dimanche 10 juin 2012

Oh, That’s Near Enough

From ACM TechNews:
Oh, That's Near Enough
The Economist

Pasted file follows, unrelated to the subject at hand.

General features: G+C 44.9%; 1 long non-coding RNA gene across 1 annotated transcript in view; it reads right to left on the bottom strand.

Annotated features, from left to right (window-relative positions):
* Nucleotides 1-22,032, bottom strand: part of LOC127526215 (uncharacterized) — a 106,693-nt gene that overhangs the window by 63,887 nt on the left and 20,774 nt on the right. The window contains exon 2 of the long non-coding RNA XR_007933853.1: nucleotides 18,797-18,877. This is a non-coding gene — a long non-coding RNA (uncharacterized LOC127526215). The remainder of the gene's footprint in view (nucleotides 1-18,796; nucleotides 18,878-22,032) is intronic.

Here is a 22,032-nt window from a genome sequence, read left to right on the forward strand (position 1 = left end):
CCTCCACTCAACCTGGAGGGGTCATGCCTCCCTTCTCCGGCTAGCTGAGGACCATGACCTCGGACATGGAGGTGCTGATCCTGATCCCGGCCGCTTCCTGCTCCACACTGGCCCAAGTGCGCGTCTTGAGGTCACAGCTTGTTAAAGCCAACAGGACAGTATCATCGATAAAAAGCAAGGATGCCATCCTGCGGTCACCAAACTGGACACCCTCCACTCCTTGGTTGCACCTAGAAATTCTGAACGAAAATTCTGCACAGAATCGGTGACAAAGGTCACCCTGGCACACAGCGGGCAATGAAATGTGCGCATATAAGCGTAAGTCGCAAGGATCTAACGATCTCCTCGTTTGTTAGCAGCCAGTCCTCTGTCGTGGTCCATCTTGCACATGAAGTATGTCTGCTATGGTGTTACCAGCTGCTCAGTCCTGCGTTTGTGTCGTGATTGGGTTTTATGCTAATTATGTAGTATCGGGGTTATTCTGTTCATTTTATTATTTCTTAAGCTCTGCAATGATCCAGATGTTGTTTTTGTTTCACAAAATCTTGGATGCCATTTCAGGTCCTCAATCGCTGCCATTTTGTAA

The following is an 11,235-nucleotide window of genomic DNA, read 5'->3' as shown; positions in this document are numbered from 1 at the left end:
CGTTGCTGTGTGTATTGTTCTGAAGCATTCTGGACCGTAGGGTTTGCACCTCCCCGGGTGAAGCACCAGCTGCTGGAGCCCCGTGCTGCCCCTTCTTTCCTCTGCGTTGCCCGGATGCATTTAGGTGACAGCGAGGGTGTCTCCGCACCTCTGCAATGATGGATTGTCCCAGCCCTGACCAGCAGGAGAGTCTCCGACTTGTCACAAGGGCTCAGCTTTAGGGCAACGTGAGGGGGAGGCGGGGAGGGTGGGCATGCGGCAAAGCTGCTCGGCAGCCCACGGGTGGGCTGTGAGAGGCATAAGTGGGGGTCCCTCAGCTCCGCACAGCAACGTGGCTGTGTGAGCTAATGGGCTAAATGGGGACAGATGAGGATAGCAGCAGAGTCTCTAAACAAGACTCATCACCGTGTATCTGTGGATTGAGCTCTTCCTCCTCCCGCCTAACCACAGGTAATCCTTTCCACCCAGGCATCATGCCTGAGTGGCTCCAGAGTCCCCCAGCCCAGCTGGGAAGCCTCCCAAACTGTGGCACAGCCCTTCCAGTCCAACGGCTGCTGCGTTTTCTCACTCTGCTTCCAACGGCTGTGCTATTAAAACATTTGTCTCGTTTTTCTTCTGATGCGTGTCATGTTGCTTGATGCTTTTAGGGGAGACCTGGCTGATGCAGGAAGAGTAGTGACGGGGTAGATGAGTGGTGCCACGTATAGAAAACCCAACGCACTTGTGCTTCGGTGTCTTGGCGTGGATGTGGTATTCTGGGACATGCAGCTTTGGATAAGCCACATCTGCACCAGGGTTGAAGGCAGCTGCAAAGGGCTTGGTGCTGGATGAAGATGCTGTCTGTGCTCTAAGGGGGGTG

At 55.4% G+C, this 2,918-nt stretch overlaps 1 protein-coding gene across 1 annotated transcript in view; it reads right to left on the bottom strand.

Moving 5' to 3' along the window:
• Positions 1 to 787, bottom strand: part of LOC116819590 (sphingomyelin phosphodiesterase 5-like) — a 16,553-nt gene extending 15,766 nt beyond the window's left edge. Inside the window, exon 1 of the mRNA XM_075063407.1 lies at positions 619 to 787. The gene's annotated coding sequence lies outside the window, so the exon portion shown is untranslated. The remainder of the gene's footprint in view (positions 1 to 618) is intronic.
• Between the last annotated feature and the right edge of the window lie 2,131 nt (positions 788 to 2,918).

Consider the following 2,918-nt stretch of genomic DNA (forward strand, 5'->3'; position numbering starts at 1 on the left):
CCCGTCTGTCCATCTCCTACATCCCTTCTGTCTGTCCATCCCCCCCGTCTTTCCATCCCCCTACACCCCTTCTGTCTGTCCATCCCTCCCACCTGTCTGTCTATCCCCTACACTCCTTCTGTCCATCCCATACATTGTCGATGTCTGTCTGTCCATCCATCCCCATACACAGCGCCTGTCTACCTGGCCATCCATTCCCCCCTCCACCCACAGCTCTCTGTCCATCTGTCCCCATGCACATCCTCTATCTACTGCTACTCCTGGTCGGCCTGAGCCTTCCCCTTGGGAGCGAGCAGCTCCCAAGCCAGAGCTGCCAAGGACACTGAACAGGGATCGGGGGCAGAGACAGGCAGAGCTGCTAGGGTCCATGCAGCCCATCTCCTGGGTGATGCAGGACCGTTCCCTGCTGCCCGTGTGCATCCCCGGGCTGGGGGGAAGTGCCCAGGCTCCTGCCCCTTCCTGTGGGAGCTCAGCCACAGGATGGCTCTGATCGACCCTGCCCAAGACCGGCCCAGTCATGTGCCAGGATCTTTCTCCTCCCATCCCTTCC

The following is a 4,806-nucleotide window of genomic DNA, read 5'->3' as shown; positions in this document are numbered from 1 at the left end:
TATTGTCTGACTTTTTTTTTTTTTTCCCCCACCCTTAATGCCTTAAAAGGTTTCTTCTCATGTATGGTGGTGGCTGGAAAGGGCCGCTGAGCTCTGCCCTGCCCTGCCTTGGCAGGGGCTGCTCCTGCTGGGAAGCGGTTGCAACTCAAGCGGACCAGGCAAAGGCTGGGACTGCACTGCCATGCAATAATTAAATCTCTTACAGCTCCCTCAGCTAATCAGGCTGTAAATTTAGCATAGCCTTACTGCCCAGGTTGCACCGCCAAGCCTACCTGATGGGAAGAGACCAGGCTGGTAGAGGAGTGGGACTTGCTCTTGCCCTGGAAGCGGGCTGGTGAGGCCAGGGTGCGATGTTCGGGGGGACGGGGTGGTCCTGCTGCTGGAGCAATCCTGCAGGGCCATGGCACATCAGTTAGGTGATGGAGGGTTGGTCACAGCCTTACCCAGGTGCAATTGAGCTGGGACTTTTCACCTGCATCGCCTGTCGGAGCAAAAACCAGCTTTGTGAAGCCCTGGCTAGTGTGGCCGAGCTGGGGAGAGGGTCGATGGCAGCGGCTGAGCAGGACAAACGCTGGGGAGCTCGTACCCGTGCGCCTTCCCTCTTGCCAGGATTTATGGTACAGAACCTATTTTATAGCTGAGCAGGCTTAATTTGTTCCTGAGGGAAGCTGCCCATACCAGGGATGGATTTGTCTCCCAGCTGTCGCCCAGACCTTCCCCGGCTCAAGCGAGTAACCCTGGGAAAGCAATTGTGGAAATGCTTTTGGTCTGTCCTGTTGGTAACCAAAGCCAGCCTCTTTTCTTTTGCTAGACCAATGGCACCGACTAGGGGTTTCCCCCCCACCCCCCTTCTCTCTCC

The limits of Moore's Law, which states that about every two years, computer chips will become twice as fast and twice as small, may finally be in sight. Transistors currently measure as small as 22 nanometers in width, and as they shrink, keeping them cool and error-free becomes more difficult. Now researchers around the world are designing smaller, faster, and more energy-efficient "sloppy chips' that can handle errors in their operation. An international team of researchers at Rice University, the Swiss Center for Electronics and Microtechnology (CSEM), and Nanyang Technological University found that by reducing the operating voltage, sloppy chips could deliver equivalent performance to ordinary chips using 25 percent of the energy. Another technique, known as pruning, involves wiring chips so more power is delivered to more important areas, while areas that compute non-essential data are given less power or removed altogether. Tests at CSEM found that pruned circuits were twice as fast, consumed half as much energy, and were half the size of conventional circuits. CSEM also is developing an error-prone chip for audio-visual processing in mobile phones that dispatches different processing tasks to the appropriate circuitry. Another approach to managing errors, called asymmetric reliability, uses error-prone circuits for number crunching to save power and run faster, says Stanford University's Subhasish Mitra.

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